Mary Beatrice Davidson Kenner was an African-American inventor most noted for her development of the sanitary belt (now known as the Maxi-Pad) that changed women's feminine care forever.
In the past, tampons were available to women, but they were discouraged from using them because it was considered “indecent.” Another alternative was to use a cloth or rag, but this method was often unsanitary and inconvenient. Women and girls who opted for cloth usually needed to stay indoors during their time of the month. Sanitary belts were not only more practical, but they were also more liberating.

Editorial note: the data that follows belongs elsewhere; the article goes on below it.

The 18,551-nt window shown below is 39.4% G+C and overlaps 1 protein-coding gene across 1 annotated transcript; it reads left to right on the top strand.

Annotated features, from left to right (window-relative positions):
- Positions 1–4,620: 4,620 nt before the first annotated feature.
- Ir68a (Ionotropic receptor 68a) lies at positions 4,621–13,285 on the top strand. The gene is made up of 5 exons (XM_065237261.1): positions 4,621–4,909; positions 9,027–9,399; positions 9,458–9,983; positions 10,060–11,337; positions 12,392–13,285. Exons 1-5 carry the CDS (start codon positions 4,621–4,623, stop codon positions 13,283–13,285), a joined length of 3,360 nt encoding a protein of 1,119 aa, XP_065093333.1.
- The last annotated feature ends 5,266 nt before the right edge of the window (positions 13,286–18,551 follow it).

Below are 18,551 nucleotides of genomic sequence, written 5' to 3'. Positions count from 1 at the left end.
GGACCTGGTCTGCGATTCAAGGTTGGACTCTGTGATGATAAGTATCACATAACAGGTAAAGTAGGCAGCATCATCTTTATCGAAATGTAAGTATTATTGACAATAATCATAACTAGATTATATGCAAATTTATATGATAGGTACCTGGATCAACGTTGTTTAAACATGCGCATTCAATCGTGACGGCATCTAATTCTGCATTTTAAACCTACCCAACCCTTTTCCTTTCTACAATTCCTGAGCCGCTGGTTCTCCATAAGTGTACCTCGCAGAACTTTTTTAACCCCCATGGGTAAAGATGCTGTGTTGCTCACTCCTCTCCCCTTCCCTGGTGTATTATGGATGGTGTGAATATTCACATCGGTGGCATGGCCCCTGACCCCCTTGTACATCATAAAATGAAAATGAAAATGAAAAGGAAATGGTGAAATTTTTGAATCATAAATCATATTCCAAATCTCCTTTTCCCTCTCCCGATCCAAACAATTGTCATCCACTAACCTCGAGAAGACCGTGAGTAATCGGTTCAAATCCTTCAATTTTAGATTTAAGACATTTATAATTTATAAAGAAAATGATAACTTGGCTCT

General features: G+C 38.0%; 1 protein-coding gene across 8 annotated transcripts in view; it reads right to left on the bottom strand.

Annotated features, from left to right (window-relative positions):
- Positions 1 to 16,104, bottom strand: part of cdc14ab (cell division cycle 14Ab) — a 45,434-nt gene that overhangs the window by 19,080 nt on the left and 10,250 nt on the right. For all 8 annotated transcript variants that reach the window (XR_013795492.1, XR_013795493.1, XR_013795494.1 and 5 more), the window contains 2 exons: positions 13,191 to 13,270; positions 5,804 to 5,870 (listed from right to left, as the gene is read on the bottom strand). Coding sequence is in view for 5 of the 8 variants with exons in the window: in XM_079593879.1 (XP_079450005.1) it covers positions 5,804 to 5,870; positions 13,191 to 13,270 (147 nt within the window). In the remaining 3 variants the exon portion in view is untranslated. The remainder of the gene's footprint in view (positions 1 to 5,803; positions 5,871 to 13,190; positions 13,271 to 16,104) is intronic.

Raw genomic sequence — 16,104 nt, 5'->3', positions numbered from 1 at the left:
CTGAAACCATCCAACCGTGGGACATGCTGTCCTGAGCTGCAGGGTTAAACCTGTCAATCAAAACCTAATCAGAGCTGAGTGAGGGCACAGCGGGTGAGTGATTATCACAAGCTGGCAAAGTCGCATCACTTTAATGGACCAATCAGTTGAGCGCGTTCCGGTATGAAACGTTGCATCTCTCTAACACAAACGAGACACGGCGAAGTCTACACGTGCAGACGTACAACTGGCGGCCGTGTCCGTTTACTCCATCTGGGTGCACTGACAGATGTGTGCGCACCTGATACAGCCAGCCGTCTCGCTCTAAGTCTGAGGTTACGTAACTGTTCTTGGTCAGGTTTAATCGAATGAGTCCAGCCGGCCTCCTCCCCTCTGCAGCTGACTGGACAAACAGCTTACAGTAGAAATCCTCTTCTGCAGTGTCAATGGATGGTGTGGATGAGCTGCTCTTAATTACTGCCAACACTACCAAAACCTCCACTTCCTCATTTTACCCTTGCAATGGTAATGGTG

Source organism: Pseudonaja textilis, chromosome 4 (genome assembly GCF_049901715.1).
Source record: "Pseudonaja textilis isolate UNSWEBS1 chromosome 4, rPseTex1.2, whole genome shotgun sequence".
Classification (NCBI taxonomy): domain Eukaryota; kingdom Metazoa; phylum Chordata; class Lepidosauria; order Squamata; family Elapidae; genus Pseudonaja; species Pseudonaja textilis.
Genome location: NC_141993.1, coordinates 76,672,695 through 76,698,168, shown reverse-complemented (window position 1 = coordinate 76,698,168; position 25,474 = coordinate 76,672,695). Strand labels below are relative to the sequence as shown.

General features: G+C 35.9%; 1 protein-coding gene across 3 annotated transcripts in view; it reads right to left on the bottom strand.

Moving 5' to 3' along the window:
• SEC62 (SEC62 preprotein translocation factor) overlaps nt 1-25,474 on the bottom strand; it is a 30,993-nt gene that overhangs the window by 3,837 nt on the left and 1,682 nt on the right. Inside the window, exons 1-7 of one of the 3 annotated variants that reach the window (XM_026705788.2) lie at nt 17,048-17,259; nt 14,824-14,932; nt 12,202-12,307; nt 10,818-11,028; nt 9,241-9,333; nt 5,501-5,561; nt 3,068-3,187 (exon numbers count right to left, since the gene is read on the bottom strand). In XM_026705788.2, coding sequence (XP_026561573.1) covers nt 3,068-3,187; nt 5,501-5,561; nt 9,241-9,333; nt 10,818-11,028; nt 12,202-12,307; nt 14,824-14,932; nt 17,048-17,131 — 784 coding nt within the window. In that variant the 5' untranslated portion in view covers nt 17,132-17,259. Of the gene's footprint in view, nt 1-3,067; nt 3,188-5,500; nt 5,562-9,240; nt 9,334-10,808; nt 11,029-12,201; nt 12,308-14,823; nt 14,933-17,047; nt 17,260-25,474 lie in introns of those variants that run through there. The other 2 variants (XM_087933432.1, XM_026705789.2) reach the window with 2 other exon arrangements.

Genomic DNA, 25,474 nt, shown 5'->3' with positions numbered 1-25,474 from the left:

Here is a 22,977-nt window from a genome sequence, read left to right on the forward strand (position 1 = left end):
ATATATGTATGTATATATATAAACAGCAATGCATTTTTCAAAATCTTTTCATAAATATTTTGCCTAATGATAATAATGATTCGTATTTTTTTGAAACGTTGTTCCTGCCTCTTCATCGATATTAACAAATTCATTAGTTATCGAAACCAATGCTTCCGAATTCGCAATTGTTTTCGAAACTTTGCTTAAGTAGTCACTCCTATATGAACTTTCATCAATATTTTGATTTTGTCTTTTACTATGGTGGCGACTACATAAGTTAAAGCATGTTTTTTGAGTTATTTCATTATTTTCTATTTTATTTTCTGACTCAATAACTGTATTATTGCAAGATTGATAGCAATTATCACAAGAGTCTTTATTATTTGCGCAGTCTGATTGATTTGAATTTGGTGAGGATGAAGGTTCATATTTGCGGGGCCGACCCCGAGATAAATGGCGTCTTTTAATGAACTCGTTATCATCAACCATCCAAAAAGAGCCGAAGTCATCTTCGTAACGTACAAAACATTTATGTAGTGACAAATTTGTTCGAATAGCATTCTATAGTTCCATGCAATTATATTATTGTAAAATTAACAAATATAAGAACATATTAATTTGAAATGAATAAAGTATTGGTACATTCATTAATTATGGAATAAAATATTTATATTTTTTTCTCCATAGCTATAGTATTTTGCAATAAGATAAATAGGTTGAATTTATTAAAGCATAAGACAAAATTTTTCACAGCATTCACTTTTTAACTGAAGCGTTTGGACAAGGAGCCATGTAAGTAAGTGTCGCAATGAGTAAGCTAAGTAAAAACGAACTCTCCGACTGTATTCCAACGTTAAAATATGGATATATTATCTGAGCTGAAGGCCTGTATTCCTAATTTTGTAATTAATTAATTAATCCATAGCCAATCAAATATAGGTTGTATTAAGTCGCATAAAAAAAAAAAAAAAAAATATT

Kenner invented the sanitary belt with moisture-proof napkin pocket. The sanitary napkin wasn't used until 1956, thirty years after she had first invented it. The company that first showed interest in her invention rejected it after they discovered that she was an African American woman.
Between 1956 and 1987 she received five patents for her household and personal item creations. She invented a bathroom tissue holder which she patented with patent number US 4354643, on October 19, 1982, and a back washer mounted on the shower or bathtub wall, which she patented in 1987.
“My inventions were never about money. I just want to help make life easier for people.”
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